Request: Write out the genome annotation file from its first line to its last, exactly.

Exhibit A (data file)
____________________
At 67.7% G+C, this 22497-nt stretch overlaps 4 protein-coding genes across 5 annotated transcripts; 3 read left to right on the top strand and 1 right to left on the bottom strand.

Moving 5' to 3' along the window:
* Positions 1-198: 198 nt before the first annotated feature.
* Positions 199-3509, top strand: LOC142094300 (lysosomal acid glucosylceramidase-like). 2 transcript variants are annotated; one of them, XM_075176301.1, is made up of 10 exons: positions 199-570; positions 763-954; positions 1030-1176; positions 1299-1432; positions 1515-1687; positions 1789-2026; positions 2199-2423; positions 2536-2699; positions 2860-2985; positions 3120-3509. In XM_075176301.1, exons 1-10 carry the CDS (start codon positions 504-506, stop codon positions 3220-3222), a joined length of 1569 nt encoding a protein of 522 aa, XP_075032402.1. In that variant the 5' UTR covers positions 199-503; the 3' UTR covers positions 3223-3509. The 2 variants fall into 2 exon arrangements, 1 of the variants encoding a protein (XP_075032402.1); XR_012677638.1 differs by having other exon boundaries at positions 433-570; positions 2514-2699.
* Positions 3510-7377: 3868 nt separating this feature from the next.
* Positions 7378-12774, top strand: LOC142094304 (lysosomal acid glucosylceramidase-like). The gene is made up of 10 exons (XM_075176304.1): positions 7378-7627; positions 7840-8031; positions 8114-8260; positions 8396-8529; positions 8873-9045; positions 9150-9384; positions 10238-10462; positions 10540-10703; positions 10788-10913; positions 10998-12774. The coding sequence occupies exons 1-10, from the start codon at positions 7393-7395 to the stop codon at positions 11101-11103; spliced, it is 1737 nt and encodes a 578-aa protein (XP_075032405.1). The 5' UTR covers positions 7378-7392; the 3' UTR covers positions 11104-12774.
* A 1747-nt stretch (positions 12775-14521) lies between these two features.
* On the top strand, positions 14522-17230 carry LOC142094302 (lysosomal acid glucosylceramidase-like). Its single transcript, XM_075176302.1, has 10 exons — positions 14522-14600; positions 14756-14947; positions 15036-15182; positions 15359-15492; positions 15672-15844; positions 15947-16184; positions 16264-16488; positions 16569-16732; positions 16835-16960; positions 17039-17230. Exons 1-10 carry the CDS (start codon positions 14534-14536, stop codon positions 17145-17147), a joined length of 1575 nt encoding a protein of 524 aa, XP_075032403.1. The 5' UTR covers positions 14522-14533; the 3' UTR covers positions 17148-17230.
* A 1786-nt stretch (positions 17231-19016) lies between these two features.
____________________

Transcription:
At 67.7% G+C, this 22497-nt stretch overlaps 4 protein-coding genes across 5 annotated transcripts; 3 read left to right on the top strand and 1 right to left on the bottom strand.

Moving 5' to 3' along the window:
* Positions 1-198: 198 nt before the first annotated feature.
* Positions 199-3509, top strand: LOC142094300 (lysosomal acid glucosylceramidase-like). 2 transcript variants are annotated; one of them, XM_075176301.1, is made up of 10 exons: positions 199-570; positions 763-954; positions 1030-1176; positions 1299-1432; positions 1515-1687; positions 1789-2026; positions 2199-2423; positions 2536-2699; positions 2860-2985; positions 3120-3509. In XM_075176301.1, exons 1-10 carry the CDS (start codon positions 504-506, stop codon positions 3220-3222), a joined length of 1569 nt encoding a protein of 522 aa, XP_075032402.1. In that variant the 5' UTR covers positions 199-503; the 3' UTR covers positions 3223-3509. The 2 variants fall into 2 exon arrangements, 1 of the variants encoding a protein (XP_075032402.1); XR_012677638.1 differs by having other exon boundaries at positions 433-570; positions 2514-2699.
* Positions 3510-7377: 3868 nt separating this feature from the next.
* Positions 7378-12774, top strand: LOC142094304 (lysosomal acid glucosylceramidase-like). The gene is made up of 10 exons (XM_075176304.1): positions 7378-7627; positions 7840-8031; positions 8114-8260; positions 8396-8529; positions 8873-9045; positions 9150-9384; positions 10238-10462; positions 10540-10703; positions 10788-10913; positions 10998-12774. The coding sequence occupies exons 1-10, from the start codon at positions 7393-7395 to the stop codon at positions 11101-11103; spliced, it is 1737 nt and encodes a 578-aa protein (XP_075032405.1). The 5' UTR covers positions 7378-7392; the 3' UTR covers positions 11104-12774.
* A 1747-nt stretch (positions 12775-14521) lies between these two features.
* On the top strand, positions 14522-17230 carry LOC142094302 (lysosomal acid glucosylceramidase-like). Its single transcript, XM_075176302.1, has 10 exons — positions 14522-14600; positions 14756-14947; positions 15036-15182; positions 15359-15492; positions 15672-15844; positions 15947-16184; positions 16264-16488; positions 16569-16732; positions 16835-16960; positions 17039-17230. Exons 1-10 carry the CDS (start codon positions 14534-14536, stop codon positions 17145-17147), a joined length of 1575 nt encoding a protein of 524 aa, XP_075032403.1. The 5' UTR covers positions 14522-14533; the 3' UTR covers positions 17148-17230.
* A 1786-nt stretch (positions 17231-19016) lies between these two features.